It's the latter response that I would have most appreciated. I can tell you, specifically, what I don't like about "The Dark Knight." Where are the fans who want to articulate, specifically, what they find so enthralling about it? Describe a shot, a movement, a sequence, a dialog exchange, a facial expression, a gesture, a color -- something that gave you goosebumps or that put a lump in your throat. I know, it means making yourself vulnerable, but if we don't allow ourselves to be vulnerable to the movies we fall in love with, then why watch them?
Look at it this way: I recently wrote that, although I haven't seen very many superhero movies that I thought were satisfying as movies, I think they should be taken seriously. Just because they are fantasies, or based on comic books or graphic novels, or feature masked heroes with special powers (or, at least, special outfits), doesn't mean they should be dismissed as something less than, say, a Jane Austen adaptation or a gangster picture.
That means giving them the same critical consideration as other films, too. So, if I explain why I feel that "The Dark Knight" falls short as a movie -- not "just" a comic book movie, but as a movie -- consider it a form of tough love.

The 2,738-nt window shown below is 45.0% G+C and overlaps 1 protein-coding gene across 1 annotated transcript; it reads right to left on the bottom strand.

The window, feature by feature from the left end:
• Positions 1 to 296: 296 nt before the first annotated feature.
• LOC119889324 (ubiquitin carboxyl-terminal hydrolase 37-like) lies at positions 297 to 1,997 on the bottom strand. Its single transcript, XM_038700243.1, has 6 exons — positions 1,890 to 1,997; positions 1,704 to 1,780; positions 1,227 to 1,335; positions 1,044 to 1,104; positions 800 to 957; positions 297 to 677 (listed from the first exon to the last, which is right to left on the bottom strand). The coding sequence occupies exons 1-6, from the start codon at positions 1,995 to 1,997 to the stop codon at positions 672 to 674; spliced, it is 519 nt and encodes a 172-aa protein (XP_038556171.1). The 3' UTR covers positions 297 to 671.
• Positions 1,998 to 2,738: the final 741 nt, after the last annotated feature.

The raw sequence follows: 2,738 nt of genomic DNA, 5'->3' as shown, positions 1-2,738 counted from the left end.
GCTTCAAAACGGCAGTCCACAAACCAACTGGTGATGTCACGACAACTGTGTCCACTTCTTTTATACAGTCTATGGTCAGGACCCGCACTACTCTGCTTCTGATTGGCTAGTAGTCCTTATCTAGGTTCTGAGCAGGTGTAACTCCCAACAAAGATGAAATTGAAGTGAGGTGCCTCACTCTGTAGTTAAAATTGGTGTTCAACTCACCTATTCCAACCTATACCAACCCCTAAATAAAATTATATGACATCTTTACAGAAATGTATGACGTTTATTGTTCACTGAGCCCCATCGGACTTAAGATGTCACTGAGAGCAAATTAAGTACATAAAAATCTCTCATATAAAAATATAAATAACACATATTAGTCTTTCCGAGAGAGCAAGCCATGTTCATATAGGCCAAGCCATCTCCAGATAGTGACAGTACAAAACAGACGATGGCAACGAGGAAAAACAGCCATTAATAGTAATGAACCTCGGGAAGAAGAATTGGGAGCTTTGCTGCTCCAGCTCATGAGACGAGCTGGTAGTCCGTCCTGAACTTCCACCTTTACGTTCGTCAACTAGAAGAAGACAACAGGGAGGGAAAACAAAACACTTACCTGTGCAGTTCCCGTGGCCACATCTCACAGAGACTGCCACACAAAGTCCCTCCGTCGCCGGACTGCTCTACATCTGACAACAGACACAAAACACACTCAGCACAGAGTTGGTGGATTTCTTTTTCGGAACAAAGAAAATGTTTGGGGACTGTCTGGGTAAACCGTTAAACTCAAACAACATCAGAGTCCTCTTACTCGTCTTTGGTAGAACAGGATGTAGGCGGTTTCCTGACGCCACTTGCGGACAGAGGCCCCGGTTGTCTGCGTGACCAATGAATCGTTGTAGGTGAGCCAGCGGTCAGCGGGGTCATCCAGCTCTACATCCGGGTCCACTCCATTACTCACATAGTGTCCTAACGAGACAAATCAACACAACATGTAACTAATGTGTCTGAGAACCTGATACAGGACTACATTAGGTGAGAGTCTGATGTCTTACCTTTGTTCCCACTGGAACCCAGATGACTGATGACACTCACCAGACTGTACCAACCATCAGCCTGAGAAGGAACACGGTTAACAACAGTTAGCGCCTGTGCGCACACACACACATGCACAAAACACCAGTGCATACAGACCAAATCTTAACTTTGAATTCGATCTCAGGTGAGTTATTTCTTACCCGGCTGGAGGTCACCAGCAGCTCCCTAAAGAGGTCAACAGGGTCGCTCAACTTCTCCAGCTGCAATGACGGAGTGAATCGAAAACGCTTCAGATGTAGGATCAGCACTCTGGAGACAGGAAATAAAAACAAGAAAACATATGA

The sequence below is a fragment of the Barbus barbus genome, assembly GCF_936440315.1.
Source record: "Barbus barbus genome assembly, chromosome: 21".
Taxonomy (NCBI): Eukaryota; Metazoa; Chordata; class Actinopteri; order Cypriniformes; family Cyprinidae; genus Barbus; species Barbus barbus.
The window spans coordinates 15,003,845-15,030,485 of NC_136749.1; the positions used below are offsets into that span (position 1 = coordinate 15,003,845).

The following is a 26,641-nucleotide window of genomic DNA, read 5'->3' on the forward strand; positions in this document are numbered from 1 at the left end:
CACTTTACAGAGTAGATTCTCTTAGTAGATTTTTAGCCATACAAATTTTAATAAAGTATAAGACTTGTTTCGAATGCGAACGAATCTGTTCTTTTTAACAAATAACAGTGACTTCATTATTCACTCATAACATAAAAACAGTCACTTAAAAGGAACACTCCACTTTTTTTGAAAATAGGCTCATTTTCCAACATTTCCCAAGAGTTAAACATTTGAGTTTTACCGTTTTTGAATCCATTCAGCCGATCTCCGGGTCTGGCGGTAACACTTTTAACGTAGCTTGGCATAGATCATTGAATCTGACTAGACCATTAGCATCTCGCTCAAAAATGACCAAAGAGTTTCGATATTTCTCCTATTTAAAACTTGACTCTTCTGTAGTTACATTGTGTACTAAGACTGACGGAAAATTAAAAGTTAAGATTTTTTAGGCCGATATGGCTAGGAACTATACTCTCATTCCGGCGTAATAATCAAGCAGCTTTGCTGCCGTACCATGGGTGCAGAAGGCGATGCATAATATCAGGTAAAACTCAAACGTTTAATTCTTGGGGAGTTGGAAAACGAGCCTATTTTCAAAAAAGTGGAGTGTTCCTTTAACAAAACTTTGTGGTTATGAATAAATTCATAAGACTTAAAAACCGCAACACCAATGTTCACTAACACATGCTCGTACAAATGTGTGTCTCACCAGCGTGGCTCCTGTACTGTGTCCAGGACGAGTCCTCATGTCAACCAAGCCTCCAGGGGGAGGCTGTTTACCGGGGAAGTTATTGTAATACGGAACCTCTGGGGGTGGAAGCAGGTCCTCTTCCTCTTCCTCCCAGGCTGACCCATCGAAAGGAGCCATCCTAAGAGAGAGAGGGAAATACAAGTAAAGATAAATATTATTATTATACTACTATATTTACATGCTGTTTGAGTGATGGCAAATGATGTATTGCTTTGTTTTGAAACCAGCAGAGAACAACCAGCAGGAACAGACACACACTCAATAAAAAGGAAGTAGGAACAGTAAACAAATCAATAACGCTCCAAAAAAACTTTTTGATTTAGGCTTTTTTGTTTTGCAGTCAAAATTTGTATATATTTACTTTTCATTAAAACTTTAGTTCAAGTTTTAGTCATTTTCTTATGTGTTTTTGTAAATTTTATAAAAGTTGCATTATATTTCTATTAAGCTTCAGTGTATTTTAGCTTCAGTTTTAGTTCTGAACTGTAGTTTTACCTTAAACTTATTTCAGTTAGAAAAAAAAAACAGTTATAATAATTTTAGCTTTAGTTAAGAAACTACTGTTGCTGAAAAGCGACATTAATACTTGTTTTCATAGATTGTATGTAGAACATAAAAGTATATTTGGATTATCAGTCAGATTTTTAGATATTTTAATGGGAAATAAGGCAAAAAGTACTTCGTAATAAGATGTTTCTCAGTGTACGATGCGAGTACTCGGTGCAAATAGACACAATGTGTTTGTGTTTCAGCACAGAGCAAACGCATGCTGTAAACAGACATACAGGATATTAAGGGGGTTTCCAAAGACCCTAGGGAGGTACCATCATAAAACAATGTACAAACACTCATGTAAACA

I've been told by a few commenters here that I don't know how to watch a comic book movie, that implausibilities are to be expected and ignored because that just goes with the territory. But every movie maps out its own territory, builds its own world, writes its own rules. The Batman we see in "The Dark Knight" is noticeably different from, say, the one Adam West played on the 1960s TV show. I didn't feel the Batman of "The Dark Knight" belonged in the same world as the movie's Joker. I'm talking about the portrayal of a flesh-and-blood crimefighter versus an "agent of chaos." It's explained, but I didn't believe it. On the other hand, I don't recall being bothered by implausibilities in 1978's "Superman" (yes, I love it when he turns back time by reversing the Earth's orbit -- it's a supremely romantic gesture) or Tim Burton's "Batman Returns." They were different worlds.
So, to encourage enthusiasm, here's a moment I really, really liked from "The Dark Knight": The Joker toddles out of the hospital in a nurse's outfit (I do wish he'd left on the wig) like a wind-up Devil Doll. Even in broad daylight (like the opening of the movie), he's as absurdly demented as ever. I kind of wish it was all done in one shot. The first piece has him coming out the door; there are three consecutive cutaways in the middle, perhaps to compress (but why do we care about the reporter in the gray suit getting on the District 22 bus?); and then the goofy detonator glitch and the climactic explosion are in the third and longest shot. Maybe it would have felt too long as a single piece (and it doesn't appear there were opportunities for retakes). I also like the openness, simplicity and spacial integrity of the image. You feel like you are standing right there with the Joker when the hospital goes up. It's an act-closer/payoff moment (like the bus getaway, or the long-ish take of the Joker escaping with his head out the cop-car window), and also a kind of palate-cleanser before the next movement....